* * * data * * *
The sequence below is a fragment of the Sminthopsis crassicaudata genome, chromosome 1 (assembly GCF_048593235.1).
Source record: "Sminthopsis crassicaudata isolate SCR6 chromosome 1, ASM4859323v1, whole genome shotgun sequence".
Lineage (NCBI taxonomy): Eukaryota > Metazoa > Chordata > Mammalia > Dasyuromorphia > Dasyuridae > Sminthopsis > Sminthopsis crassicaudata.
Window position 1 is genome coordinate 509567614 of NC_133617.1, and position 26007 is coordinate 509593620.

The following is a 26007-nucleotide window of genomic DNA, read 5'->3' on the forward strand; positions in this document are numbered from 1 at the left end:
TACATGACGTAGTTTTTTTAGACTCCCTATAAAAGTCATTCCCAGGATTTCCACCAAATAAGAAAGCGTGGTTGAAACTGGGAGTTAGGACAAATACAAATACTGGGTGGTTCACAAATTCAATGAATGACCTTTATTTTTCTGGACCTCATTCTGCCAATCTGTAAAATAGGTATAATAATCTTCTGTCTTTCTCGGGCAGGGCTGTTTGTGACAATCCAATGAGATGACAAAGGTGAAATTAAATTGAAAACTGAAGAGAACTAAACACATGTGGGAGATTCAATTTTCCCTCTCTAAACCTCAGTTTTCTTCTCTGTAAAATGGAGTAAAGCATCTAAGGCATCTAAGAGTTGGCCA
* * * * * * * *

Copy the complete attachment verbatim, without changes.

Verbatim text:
The sequence below is a fragment of the Sminthopsis crassicaudata genome, chromosome 1 (assembly GCF_048593235.1).
Source record: "Sminthopsis crassicaudata isolate SCR6 chromosome 1, ASM4859323v1, whole genome shotgun sequence".
Lineage (NCBI taxonomy): Eukaryota > Metazoa > Chordata > Mammalia > Dasyuromorphia > Dasyuridae > Sminthopsis > Sminthopsis crassicaudata.
Window position 1 is genome coordinate 509567614 of NC_133617.1, and position 26007 is coordinate 509593620.

The following is a 26007-nucleotide window of genomic DNA, read 5'->3' on the forward strand; positions in this document are numbered from 1 at the left end:
TACATGACGTAGTTTTTTTAGACTCCCTATAAAAGTCATTCCCAGGATTTCCACCAAATAAGAAAGCGTGGTTGAAACTGGGAGTTAGGACAAATACAAATACTGGGTGGTTCACAAATTCAATGAATGACCTTTATTTTTCTGGACCTCATTCTGCCAATCTGTAAAATAGGTATAATAATCTTCTGTCTTTCTCGGGCAGGGCTGTTTGTGACAATCCAATGAGATGACAAAGGTGAAATTAAATTGAAAACTGAAGAGAACTAAACACATGTGGGAGATTCAATTTTCCCTCTCTAAACCTCAGTTTTCTTCTCTGTAAAATGGAGTAAAGCATCTAAGGCATCTAAGAGTTGGCCA